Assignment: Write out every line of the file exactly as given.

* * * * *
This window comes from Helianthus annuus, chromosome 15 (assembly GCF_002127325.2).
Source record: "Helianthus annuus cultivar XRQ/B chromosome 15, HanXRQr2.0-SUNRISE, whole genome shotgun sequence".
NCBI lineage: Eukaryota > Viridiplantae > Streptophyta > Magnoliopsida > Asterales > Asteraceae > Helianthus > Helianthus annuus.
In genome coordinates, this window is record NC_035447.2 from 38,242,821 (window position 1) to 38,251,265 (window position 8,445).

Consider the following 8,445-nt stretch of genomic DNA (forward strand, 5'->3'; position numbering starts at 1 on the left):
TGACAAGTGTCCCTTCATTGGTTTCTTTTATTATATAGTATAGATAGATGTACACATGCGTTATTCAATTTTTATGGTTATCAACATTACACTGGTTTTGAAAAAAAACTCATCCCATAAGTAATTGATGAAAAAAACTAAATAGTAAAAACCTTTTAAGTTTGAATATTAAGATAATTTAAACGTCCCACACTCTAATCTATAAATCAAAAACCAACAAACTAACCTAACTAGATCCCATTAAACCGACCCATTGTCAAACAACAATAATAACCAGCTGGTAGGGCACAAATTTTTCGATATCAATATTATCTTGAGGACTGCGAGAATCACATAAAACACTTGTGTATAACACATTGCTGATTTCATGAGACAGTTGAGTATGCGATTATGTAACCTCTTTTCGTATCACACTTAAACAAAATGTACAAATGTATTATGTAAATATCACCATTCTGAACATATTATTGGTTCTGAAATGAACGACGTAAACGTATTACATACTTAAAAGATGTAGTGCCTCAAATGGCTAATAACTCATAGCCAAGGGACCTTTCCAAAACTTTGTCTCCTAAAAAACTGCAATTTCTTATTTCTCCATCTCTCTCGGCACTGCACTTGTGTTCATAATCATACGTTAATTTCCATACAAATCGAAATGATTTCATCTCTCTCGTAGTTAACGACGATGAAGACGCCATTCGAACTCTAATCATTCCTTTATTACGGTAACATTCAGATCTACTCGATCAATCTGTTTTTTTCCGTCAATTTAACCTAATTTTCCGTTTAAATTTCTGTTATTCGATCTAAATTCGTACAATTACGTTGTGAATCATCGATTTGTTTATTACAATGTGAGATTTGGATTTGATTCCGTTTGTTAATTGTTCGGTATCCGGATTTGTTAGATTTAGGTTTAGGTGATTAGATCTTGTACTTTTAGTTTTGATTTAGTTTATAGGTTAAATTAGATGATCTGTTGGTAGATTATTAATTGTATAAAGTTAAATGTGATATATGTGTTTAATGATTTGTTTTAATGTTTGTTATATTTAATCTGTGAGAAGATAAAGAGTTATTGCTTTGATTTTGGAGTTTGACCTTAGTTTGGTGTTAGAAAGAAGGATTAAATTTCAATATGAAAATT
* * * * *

This window comes from Helianthus annuus, chromosome 15 (assembly GCF_002127325.2).
Source record: "Helianthus annuus cultivar XRQ/B chromosome 15, HanXRQr2.0-SUNRISE, whole genome shotgun sequence".
NCBI lineage: Eukaryota > Viridiplantae > Streptophyta > Magnoliopsida > Asterales > Asteraceae > Helianthus > Helianthus annuus.
In genome coordinates, this window is record NC_035447.2 from 38,242,821 (window position 1) to 38,251,265 (window position 8,445).

Consider the following 8,445-nt stretch of genomic DNA (forward strand, 5'->3'; position numbering starts at 1 on the left):
TGACAAGTGTCCCTTCATTGGTTTCTTTTATTATATAGTATAGATAGATGTACACATGCGTTATTCAATTTTTATGGTTATCAACATTACACTGGTTTTGAAAAAAAACTCATCCCATAAGTAATTGATGAAAAAAACTAAATAGTAAAAACCTTTTAAGTTTGAATATTAAGATAATTTAAACGTCCCACACTCTAATCTATAAATCAAAAACCAACAAACTAACCTAACTAGATCCCATTAAACCGACCCATTGTCAAACAACAATAATAACCAGCTGGTAGGGCACAAATTTTTCGATATCAATATTATCTTGAGGACTGCGAGAATCACATAAAACACTTGTGTATAACACATTGCTGATTTCATGAGACAGTTGAGTATGCGATTATGTAACCTCTTTTCGTATCACACTTAAACAAAATGTACAAATGTATTATGTAAATATCACCATTCTGAACATATTATTGGTTCTGAAATGAACGACGTAAACGTATTACATACTTAAAAGATGTAGTGCCTCAAATGGCTAATAACTCATAGCCAAGGGACCTTTCCAAAACTTTGTCTCCTAAAAAACTGCAATTTCTTATTTCTCCATCTCTCTCGGCACTGCACTTGTGTTCATAATCATACGTTAATTTCCATACAAATCGAAATGATTTCATCTCTCTCGTAGTTAACGACGATGAAGACGCCATTCGAACTCTAATCATTCCTTTATTACGGTAACATTCAGATCTACTCGATCAATCTGTTTTTTTCCGTCAATTTAACCTAATTTTCCGTTTAAATTTCTGTTATTCGATCTAAATTCGTACAATTACGTTGTGAATCATCGATTTGTTTATTACAATGTGAGATTTGGATTTGATTCCGTTTGTTAATTGTTCGGTATCCGGATTTGTTAGATTTAGGTTTAGGTGATTAGATCTTGTACTTTTAGTTTTGATTTAGTTTATAGGTTAAATTAGATGATCTGTTGGTAGATTATTAATTGTATAAAGTTAAATGTGATATATGTGTTTAATGATTTGTTTTAATGTTTGTTATATTTAATCTGTGAGAAGATAAAGAGTTATTGCTTTGATTTTGGAGTTTGACCTTAGTTTGGTGTTAGAAAGAAGGATTAAATTTCAATATGAAAATT